STATE OF TASMANIA v DAMIAN JOHN BARRETT 30 May 2023
COMMENTS ON PASSING SENTENCE JAGO J
Mr Barrett, you have pleaded guilty to six counts of fraud contrary to s 253A of the Criminal Code. You entered your pleas of guilty at an early point in the Magistrates Court and have been committed to this Court for sentence. The offending occurred between May and November 2021. During that time you were employed by Roadways Pty Ltd. As part of your employment you were allowed access to a fleet vehicle and a fuel card. On 29 November 2021 a number of irregular fuel transactions were detected in respect to a Caltex fuel card allocated to a Mitsubishi Triton. Subsequently, CCTV footage was obtained from the relevant petrol stations which identified you as making a number of irregular transactions. On 6 December 2022 your employment was terminated as a consequence of unrelated disciplinary matters. You were spoken to about a number of the fuel transactions. You admitted to the company that you had unlawfully taken a substantial quantity of fuel. You had been using fuel cards in respect to two different vehicles to acquire fuel for yourself. In total the unlawful transactions made by you involved 15,231.50 litres of fuel, being a combination of diesel and petrol, with a total value of $24,208.06.
On 16 January 2023 you were spoken to by police. You made a number of admissions. You told police that you unlawfully used the fuel cards to provide fuel for your personal vehicles as well as your friend’s vehicles. You also admitted to police that you would use the fuel card to fill 44 gallon drums with fuel and on-sell those to your friends. You told police that you did not know how many times you had taken fuel or when it had first started.
You are now 38 years of age. You have a number of prior convictions involving driving offences but a relatively limited recorded history of offending for matters of dishonesty. You pleaded guilty to some stealing offences when you were a youth. More recently you have been required to serve a period of imprisonment for driving offences, particularly offences of driving whilst disqualified. You had an unfortunate upbringing. You were subject to a care and protection order from a young age and were raised in foster care. It led to a transient lifestyle and you found it difficult to settle in any one school or with any one group of friends. Nevertheless, you successfully completed school and obtained an apprenticeship as a baker. Unfortunately, that was lost to you when the business was sold. You then went on to work in the construction industry, mainly in concreting, before obtaining work with Roadways. You were employed there for a period of approximately five years.
At the beginning of 2021 your wife suddenly left the marriage and took with her your young children. This caused great upheaval and upset for you. You also discovered that she had left you with substantial debts. You were struggling financially and emotionally and it was against this background that you committed these crimes. Initially, I am told you used the fuel card only to free up some cash to cover basic household expenses but as your behaviour continued undetected, your offending became more brazen and you began filling drums with petrol and on-selling the fuel to others. I note your offending did not voluntarily desist but only came to an end when your employment was terminated. Whilst the amount involved was not as high as often seen by this Court in cases of employee fraud, it is nevertheless far from an insignificant amount, and would undoubtedly have had a deleterious effect upon the company. It remains to be seen whether the Company will ever be compensated for its loss.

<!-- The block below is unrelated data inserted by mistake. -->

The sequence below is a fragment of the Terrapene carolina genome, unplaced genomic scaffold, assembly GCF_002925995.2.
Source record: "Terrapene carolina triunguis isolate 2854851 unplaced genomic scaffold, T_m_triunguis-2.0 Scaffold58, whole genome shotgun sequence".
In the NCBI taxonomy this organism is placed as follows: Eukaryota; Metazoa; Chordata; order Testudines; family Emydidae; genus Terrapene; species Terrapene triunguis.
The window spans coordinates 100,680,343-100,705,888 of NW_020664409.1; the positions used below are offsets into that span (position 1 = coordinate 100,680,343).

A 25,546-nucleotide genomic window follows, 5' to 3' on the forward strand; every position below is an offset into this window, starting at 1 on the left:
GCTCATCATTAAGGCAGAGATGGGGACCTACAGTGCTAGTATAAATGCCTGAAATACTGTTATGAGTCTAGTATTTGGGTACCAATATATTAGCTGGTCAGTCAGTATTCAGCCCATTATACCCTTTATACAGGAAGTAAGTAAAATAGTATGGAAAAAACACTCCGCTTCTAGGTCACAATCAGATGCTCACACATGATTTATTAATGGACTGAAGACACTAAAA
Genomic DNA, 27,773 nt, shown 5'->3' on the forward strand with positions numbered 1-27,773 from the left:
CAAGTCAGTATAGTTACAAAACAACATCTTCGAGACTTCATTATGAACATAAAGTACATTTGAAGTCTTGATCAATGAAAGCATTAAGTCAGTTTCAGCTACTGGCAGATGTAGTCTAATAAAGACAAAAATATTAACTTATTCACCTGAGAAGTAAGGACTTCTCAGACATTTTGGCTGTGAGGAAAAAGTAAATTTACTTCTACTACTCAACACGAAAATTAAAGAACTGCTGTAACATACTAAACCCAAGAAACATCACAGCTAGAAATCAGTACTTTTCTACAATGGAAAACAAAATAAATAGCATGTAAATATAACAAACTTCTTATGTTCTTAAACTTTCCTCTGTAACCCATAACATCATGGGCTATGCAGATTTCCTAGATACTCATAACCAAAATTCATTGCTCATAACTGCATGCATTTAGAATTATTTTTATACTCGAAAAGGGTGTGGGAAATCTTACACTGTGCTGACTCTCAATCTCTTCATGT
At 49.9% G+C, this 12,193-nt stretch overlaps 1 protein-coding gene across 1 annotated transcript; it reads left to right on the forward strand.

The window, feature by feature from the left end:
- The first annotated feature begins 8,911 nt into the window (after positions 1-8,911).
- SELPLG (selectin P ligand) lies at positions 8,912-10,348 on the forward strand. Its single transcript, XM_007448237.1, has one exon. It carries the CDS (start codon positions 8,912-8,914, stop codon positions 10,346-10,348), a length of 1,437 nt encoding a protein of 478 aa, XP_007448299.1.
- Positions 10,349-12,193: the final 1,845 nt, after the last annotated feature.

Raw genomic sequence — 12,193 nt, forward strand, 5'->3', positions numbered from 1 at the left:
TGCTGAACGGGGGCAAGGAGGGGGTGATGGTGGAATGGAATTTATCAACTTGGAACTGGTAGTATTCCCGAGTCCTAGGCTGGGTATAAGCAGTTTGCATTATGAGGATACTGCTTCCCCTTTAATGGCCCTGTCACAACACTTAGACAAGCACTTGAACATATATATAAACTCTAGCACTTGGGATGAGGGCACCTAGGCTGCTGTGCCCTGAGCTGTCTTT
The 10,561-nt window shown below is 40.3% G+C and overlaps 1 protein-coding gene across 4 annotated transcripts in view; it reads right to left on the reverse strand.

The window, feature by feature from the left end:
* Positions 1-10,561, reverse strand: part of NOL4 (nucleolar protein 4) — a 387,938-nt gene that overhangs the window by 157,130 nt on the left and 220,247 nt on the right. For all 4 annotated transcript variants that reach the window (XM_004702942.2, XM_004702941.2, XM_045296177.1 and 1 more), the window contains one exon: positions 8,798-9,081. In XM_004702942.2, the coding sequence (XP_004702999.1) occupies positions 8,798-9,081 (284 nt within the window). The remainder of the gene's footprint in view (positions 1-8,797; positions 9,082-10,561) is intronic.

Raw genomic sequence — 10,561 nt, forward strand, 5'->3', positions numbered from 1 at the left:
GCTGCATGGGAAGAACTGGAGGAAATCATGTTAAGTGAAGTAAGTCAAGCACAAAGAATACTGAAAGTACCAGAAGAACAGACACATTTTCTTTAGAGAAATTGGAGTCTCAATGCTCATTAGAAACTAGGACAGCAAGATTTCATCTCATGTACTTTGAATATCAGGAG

I note your early pleas of guilty and the full admissions you made to police. They count in your favour. I accept both are reflective of your remorse. I am told that you are willing to make restitution and, in fact, have made some enquiries about obtaining a personal loan in order to do the same, but have not yet been able to do so. More recently, things have stabilised for you. You have obtained new employment and you have also formed a new relationship.
Unquestionably, this was a dishonest and brazen manipulation of your employer’s system for your own financial gain. The conduct is serious because it involves a breach of trust. Abuse of trust by employees towards their employers is unfortunately not all that uncommon. General deterrence is a most important sentencing consideration. The sentence I impose must send a very clear message to both you personally and others who may be minded to act in a similar vein, that it is simply unacceptable.
Taking into account all relevant considerations, I am satisfied a period of imprisonment is necessary but that it should be suspended to give you the opportunity to prove that the recent changes in your life have brought about stability and there will not be a repeat of this type of behaviour.
Mr Barrett, you are convicted on all matters. I impose one sentence. You are sentenced to a term of imprisonment of seven months. The execution of the whole of that period of imprisonment is suspended on condition that you do not commit any crime punishable by imprisonment for a period of two years.
I make a compensation order in favour of Ian Harrington Group, trading as Roadways Pty Ltd for an amount to be assessed.